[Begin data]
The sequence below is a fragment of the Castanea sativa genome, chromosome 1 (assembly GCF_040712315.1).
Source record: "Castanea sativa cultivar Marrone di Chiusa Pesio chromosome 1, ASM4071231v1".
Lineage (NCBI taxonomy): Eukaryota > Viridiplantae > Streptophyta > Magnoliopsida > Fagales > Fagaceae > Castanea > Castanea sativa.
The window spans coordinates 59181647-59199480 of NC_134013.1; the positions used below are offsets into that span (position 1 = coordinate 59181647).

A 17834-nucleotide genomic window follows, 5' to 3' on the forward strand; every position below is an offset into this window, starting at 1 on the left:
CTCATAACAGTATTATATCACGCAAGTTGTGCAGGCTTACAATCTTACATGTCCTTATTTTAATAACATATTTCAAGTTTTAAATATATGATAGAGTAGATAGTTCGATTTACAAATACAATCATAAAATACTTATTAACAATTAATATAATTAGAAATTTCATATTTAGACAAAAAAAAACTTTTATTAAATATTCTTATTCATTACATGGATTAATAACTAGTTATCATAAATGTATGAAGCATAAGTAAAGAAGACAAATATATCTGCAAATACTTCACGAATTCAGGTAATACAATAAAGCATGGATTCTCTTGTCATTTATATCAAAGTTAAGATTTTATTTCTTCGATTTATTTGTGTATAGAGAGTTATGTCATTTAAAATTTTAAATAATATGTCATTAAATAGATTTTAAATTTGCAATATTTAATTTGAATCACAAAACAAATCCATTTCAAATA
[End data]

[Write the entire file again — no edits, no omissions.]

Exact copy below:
The sequence below is a fragment of the Castanea sativa genome, chromosome 1 (assembly GCF_040712315.1).
Source record: "Castanea sativa cultivar Marrone di Chiusa Pesio chromosome 1, ASM4071231v1".
Lineage (NCBI taxonomy): Eukaryota > Viridiplantae > Streptophyta > Magnoliopsida > Fagales > Fagaceae > Castanea > Castanea sativa.
The window spans coordinates 59181647-59199480 of NC_134013.1; the positions used below are offsets into that span (position 1 = coordinate 59181647).

A 17834-nucleotide genomic window follows, 5' to 3' on the forward strand; every position below is an offset into this window, starting at 1 on the left:
CTCATAACAGTATTATATCACGCAAGTTGTGCAGGCTTACAATCTTACATGTCCTTATTTTAATAACATATTTCAAGTTTTAAATATATGATAGAGTAGATAGTTCGATTTACAAATACAATCATAAAATACTTATTAACAATTAATATAATTAGAAATTTCATATTTAGACAAAAAAAAACTTTTATTAAATATTCTTATTCATTACATGGATTAATAACTAGTTATCATAAATGTATGAAGCATAAGTAAAGAAGACAAATATATCTGCAAATACTTCACGAATTCAGGTAATACAATAAAGCATGGATTCTCTTGTCATTTATATCAAAGTTAAGATTTTATTTCTTCGATTTATTTGTGTATAGAGAGTTATGTCATTTAAAATTTTAAATAATATGTCATTAAATAGATTTTAAATTTGCAATATTTAATTTGAATCACAAAACAAATCCATTTCAAATA